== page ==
It has been said, "Don't bounce a $5 check. The service charge is the same; write a big one." The same is true in state government. If you are going to go to the trouble of this kind of untruth and absurd premise for a tax increase, go ahead and bounce a big check. A whopper of this magnitude deserves no less.
This is theft by the light of day. At least when the burglar robs my home, he has the decency of wearing a mask and saying "stick 'em up."
A decade ago, spending on K-12 education was higher than the budget on Illinois public aid. Today, welfare spending is double what we send to your local school district.
Bear in mind that public aid reimbursement for your local hospitals, doctors and nursing homes has been stagnant for years. We have payment rates that rank 50th, 48th, and 48th in the nation respectively. Our spending has been on an unprecedented explosion of eligibility at the expense of everything else in the budget.
The massive expansion of Medicaid actually started under Gov. Rod Blagojevich. Three years ago Gov. Pat Quinn indicated that our Medicaid/public aid spending was unsustainable and the Legislature passed a series of reforms commonly called the Smart Act.
The Smart Act reforms remain largely unimplemented; the third-party company hired to weed out those who do not live in our state and fail to meet income thresholds has been fired. This, despite 250,000 participants being found to be ineligible for services in the early stages of the third-party company's investigation.
Today, nearly one in four Illinoisans participate in the Illinois Medicaid/public aid program. The very actions of the Chicago crowd indicate that there is no serious interest in implementing reforms that lead to long-term sustainability. This puts those who need help the most at the greatest risk.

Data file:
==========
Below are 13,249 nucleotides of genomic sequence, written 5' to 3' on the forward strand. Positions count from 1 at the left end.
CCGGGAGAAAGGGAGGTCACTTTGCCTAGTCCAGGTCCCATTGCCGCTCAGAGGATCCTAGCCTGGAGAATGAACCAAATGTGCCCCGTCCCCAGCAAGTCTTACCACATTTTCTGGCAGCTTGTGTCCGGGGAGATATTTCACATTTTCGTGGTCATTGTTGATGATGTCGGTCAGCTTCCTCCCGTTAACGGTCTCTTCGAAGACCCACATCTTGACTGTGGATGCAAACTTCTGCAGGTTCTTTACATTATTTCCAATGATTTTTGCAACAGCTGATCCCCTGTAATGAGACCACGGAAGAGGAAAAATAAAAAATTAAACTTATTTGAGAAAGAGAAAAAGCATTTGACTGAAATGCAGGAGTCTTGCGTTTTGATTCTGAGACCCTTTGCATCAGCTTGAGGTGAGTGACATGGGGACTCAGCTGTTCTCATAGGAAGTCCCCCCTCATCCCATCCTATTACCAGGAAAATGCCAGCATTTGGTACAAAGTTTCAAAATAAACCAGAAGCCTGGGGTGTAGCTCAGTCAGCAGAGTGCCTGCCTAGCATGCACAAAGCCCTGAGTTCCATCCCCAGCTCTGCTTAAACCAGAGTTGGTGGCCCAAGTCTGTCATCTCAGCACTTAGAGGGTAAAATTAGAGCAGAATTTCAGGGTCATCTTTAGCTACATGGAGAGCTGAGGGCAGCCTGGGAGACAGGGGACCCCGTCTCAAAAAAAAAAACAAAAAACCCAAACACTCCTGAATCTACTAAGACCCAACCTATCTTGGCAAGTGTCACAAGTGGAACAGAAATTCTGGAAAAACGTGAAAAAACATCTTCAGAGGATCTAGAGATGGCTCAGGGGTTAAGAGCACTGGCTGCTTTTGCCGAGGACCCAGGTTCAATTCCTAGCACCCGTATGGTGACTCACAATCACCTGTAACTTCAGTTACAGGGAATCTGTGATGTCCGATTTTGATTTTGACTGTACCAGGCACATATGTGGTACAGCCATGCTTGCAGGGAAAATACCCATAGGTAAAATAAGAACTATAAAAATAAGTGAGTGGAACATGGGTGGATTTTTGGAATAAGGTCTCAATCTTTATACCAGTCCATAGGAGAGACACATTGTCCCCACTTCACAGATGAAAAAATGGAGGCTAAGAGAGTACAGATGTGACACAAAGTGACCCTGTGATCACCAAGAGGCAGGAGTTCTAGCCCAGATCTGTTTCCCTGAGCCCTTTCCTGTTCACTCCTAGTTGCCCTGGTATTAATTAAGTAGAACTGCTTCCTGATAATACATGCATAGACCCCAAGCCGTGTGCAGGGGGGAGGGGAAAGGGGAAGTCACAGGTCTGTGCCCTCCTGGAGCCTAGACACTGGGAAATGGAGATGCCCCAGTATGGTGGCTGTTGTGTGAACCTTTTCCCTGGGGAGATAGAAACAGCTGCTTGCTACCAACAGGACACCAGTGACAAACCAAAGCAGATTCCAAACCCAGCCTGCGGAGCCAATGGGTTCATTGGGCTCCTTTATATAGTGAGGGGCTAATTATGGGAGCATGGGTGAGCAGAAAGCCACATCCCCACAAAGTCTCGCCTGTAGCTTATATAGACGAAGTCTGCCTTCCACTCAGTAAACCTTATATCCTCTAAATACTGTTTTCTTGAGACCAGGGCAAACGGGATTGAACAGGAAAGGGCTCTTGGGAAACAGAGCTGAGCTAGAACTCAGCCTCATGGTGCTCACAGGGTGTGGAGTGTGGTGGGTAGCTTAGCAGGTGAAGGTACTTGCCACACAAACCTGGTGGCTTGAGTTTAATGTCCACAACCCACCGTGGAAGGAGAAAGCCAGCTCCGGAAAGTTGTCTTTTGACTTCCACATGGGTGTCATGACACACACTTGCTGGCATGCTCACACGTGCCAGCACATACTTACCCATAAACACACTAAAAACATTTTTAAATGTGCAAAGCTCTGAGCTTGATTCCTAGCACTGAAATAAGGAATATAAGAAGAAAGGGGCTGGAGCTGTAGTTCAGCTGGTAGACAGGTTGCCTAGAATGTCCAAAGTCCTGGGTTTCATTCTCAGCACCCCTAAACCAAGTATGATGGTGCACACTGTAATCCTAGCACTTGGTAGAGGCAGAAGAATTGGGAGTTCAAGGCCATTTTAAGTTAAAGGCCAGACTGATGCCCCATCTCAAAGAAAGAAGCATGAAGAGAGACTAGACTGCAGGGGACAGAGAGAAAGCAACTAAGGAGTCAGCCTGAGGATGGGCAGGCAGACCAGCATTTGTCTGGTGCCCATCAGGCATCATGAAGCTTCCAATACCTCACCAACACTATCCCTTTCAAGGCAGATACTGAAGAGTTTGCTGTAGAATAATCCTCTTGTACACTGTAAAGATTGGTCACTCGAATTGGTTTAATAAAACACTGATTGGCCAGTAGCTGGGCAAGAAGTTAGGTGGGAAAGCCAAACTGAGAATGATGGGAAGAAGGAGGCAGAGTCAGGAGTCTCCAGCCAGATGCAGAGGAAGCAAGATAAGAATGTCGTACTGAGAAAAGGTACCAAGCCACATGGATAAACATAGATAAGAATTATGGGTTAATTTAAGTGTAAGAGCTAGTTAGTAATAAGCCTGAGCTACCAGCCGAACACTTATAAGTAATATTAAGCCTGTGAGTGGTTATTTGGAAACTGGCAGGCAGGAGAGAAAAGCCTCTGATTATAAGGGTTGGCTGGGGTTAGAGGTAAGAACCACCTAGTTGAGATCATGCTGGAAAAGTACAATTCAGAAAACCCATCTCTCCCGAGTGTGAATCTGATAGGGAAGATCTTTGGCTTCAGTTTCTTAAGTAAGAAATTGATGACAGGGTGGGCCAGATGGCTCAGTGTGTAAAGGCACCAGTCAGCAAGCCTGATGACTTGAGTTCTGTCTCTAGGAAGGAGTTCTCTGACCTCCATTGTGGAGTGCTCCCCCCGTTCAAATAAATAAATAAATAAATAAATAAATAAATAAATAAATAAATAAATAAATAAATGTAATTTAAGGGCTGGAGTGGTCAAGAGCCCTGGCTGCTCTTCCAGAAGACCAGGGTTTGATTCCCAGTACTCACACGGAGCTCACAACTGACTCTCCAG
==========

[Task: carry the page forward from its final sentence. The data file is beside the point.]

Additionally, the Illinois General Assembly once again not only expanded our Medicaid system again in conjunction with Obamacare, but locked us into the most generous eligibility requirements in the nation.
This most recent expansion makes the system that Governor Quinn described in 2012 as unsustainable look like child's play.
Let's cut to the chase. This year the state is spending significantly more money than at any point in history. Next year, with yet again new and extended tax increases, the pot will grow even larger. Will your local entities again get stiffed in the budget going forward? Likely.
Three years from now, your local school district, community college, university, roads and bridges, public safety, et. al. will be held for ransom again because the "free" nature of Obamacare is most certainly not free. The exact same dynamic will play out again in fiscal year 2018. Guaranteed.
The outmigration of citizens and business in Illinois is well documented. The war on jobs in our state led the former governor of Indiana to suggest that "living next to Illinois is like living next to the Simpson's." So we have that going for us.
Gov. Quinn closed his recent State of the Budget address by saying, "We are the custodians of our children's future."
I agree with that statement entirely. In our case, however, the head janitor has been on vacation.
Chad Hays, a resident of Catlin, is a Republican state representative from the 104th House District. He is also an assistant minority leader. His email is firstname.lastname@example.org.